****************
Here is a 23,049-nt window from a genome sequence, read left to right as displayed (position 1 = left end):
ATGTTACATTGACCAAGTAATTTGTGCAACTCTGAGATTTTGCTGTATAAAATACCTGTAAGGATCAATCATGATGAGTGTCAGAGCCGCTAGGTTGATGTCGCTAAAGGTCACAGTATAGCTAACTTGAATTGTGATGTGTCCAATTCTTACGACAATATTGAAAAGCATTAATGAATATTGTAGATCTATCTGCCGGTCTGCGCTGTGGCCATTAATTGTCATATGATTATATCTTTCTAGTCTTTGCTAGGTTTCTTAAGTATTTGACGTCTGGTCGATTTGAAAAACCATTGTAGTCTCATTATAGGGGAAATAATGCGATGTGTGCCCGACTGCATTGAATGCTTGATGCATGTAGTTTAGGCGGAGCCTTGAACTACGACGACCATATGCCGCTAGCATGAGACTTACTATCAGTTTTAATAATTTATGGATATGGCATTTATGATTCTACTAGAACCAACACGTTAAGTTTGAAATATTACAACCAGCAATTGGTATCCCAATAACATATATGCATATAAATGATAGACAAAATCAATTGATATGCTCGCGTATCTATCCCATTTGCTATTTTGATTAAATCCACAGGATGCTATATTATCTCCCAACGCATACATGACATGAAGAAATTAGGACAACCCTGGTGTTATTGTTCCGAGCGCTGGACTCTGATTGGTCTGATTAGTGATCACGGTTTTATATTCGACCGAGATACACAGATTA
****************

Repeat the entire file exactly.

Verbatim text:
Here is a 23,049-nt window from a genome sequence, read left to right as displayed (position 1 = left end):
ATGTTACATTGACCAAGTAATTTGTGCAACTCTGAGATTTTGCTGTATAAAATACCTGTAAGGATCAATCATGATGAGTGTCAGAGCCGCTAGGTTGATGTCGCTAAAGGTCACAGTATAGCTAACTTGAATTGTGATGTGTCCAATTCTTACGACAATATTGAAAAGCATTAATGAATATTGTAGATCTATCTGCCGGTCTGCGCTGTGGCCATTAATTGTCATATGATTATATCTTTCTAGTCTTTGCTAGGTTTCTTAAGTATTTGACGTCTGGTCGATTTGAAAAACCATTGTAGTCTCATTATAGGGGAAATAATGCGATGTGTGCCCGACTGCATTGAATGCTTGATGCATGTAGTTTAGGCGGAGCCTTGAACTACGACGACCATATGCCGCTAGCATGAGACTTACTATCAGTTTTAATAATTTATGGATATGGCATTTATGATTCTACTAGAACCAACACGTTAAGTTTGAAATATTACAACCAGCAATTGGTATCCCAATAACATATATGCATATAAATGATAGACAAAATCAATTGATATGCTCGCGTATCTATCCCATTTGCTATTTTGATTAAATCCACAGGATGCTATATTATCTCCCAACGCATACATGACATGAAGAAATTAGGACAACCCTGGTGTTATTGTTCCGAGCGCTGGACTCTGATTGGTCTGATTAGTGATCACGGTTTTATATTCGACCGAGATACACAGATTA